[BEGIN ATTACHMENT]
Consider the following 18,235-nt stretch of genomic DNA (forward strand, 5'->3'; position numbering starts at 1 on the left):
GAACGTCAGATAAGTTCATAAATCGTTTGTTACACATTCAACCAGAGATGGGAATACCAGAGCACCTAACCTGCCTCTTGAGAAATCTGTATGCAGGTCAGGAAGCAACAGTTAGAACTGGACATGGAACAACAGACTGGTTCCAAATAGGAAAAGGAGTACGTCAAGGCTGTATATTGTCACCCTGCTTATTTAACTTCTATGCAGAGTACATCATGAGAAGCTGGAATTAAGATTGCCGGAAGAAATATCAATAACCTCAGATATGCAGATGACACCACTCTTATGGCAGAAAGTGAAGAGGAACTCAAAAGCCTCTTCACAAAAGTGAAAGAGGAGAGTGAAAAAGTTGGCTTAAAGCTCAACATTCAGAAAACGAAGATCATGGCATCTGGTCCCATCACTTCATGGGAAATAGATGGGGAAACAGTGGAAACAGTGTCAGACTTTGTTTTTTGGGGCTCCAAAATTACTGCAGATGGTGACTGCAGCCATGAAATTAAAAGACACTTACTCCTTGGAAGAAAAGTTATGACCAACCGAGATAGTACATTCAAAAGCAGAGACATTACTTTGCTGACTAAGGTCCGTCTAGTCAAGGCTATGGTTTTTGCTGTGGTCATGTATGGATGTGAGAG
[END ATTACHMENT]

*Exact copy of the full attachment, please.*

Consider the following 18,235-nt stretch of genomic DNA (forward strand, 5'->3'; position numbering starts at 1 on the left):
GAACGTCAGATAAGTTCATAAATCGTTTGTTACACATTCAACCAGAGATGGGAATACCAGAGCACCTAACCTGCCTCTTGAGAAATCTGTATGCAGGTCAGGAAGCAACAGTTAGAACTGGACATGGAACAACAGACTGGTTCCAAATAGGAAAAGGAGTACGTCAAGGCTGTATATTGTCACCCTGCTTATTTAACTTCTATGCAGAGTACATCATGAGAAGCTGGAATTAAGATTGCCGGAAGAAATATCAATAACCTCAGATATGCAGATGACACCACTCTTATGGCAGAAAGTGAAGAGGAACTCAAAAGCCTCTTCACAAAAGTGAAAGAGGAGAGTGAAAAAGTTGGCTTAAAGCTCAACATTCAGAAAACGAAGATCATGGCATCTGGTCCCATCACTTCATGGGAAATAGATGGGGAAACAGTGGAAACAGTGTCAGACTTTGTTTTTTGGGGCTCCAAAATTACTGCAGATGGTGACTGCAGCCATGAAATTAAAAGACACTTACTCCTTGGAAGAAAAGTTATGACCAACCGAGATAGTACATTCAAAAGCAGAGACATTACTTTGCTGACTAAGGTCCGTCTAGTCAAGGCTATGGTTTTTGCTGTGGTCATGTATGGATGTGAGAG